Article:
Art Shines a Light
The Mosaic Rooms has also been hosting an exhibit entitled Working from Life by contemporary Moroccan artist Abderrahim Yamou. Says the museum on its website: “Yamou is inspired by the natural world, by organic processes, continuity and change, the tensions and instabilities of boundaries and of spaces in between.”
Running from the middle of the festival until the spring—long after the festival ends—the Victoria and Albert Musuem Porter Gallery will be hosting an exhibit entitled Light from the Middle East: New Photography featuring photographs by 30 artists from 13 countries including photojournalism, digital art, and staged photography.
This is the third year of the festival, which has now grown considerably and includes an extensive cultural program taking place at various venues.
When the festival started in 2010, programs were held at Leighton House. This year they have expanded to include the Victoria and Albert Museum, the Ismaili Centre, the Mosaic Rooms, and the Muslim Cultural Heritage Centre, amongst other sites.
Within the festival are to be found sub-festivals: the London MENA Film Festival (Middle Eastern and North African Film Festival) and the London Iranian Film Festival, making the Nour Festival one of the largest and most important explorations of Middle Eastern culture in London this year.
These festivals include feature films as well as short films and documentaries. Missing, a three-minute short from Jordan shows a child experiencing war who misses his more peaceful past. In My Mother’s Arms is a documentary that addresses the experiences of Iraqi children in an orphanage which is struggling to maintain the capacity to stay open. Majid from Morocco also deals with legacies of violence and war—in this case how a ten year old orphan tries to reconstruct memories of his parents and deal with the trauma he has experienced by losing his parents in a violent and devastating way.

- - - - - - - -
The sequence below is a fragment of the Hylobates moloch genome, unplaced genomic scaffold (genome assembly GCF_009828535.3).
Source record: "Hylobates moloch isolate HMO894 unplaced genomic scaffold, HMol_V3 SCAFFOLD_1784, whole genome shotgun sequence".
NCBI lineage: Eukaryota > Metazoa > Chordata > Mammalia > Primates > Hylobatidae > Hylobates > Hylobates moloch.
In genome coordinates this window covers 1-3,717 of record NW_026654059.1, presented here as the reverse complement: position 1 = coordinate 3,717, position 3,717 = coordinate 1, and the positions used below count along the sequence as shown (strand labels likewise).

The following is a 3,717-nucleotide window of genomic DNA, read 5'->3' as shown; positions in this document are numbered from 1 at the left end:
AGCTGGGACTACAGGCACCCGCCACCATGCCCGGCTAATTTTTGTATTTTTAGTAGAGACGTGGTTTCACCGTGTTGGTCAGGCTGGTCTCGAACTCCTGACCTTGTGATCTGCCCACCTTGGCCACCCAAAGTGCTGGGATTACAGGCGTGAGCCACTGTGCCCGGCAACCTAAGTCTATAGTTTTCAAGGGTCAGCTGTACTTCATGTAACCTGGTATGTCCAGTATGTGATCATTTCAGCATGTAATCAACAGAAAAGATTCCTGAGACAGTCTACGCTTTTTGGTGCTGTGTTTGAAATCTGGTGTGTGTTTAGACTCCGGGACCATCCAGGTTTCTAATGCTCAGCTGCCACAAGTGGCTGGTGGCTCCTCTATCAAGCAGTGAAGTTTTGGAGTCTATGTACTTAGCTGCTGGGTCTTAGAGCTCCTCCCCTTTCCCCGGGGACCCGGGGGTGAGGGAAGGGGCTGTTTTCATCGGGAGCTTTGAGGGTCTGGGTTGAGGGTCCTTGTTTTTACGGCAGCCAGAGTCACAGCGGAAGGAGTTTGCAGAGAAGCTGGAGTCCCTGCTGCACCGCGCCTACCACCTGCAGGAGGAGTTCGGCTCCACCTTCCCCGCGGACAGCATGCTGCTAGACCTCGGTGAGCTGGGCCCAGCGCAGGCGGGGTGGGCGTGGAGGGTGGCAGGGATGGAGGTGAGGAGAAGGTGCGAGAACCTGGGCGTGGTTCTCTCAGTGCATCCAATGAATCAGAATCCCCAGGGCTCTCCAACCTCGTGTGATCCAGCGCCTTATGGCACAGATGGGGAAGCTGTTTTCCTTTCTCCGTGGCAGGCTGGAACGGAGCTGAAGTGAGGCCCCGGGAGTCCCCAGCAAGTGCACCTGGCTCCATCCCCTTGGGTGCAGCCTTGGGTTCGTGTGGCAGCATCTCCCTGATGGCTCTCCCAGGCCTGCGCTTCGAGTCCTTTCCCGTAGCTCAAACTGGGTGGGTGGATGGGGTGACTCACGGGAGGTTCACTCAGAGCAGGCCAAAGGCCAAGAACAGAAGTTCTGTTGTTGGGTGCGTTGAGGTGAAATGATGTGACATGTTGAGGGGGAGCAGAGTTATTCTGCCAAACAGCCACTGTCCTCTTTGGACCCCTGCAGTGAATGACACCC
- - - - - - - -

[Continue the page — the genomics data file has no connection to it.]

During October there is a flowering of Algerian culture and film all across London—from the Algerian cultural festival hosted by RICHMIX on 20 October to the screening of Algerian films at the MENA Film Festival and the London Film Festival.
How Big is Your Love is a joint production from Algeria and Morocco set in Algiers that will screen at the MENA Film Festival, addressing how an eight-year-old Algerian boy moves to live with his grandparents in the context of the marriage upheavals from which his parents are suffering and explores this significant life transition.
Photography workshops will take place at the Victoria and Albert Musuem (V&A) and at Al-Manaar and the Muslim Cultural Heritage Center in November that explore that V&A’s Light from the Middle East exhibition. Participants will afterwards be invited to display their work at the museum.
An outdoor artistic commission by Nadia Hammoud, entitled Tea and Coffee, explores how tea and coffee bring people together in friendship, love, and conversation, at home and while traveling and can be viewed from October through March on Portobello Road.
The Nour Festival has a particularly extensive program of music on offer. In October the Attab Haddad Ensemble whose compositions are said to draw on Flamenco, Arabic and Turkish music will perform at the Leighton House Musuem while Tunisian musician Emel Mathlouthi, whose tracks are described by David Honigmann of the Financial Times as “anthems to popular risings from the Jasmin Revolution in her home country.” will perform at the Tabernacle.
A highlight of the musical program is the day symposium, Middle Eastern and North African Music: Contemporary Contexts, Future Trends, which will take place at the Ismaili Centre. The symposium will address “how to promote Middle Eastern and North African music in the UK, the consequences of social and cultural changes in the Arab World on the music industry, and doing business in Europe with music from the MENA region.”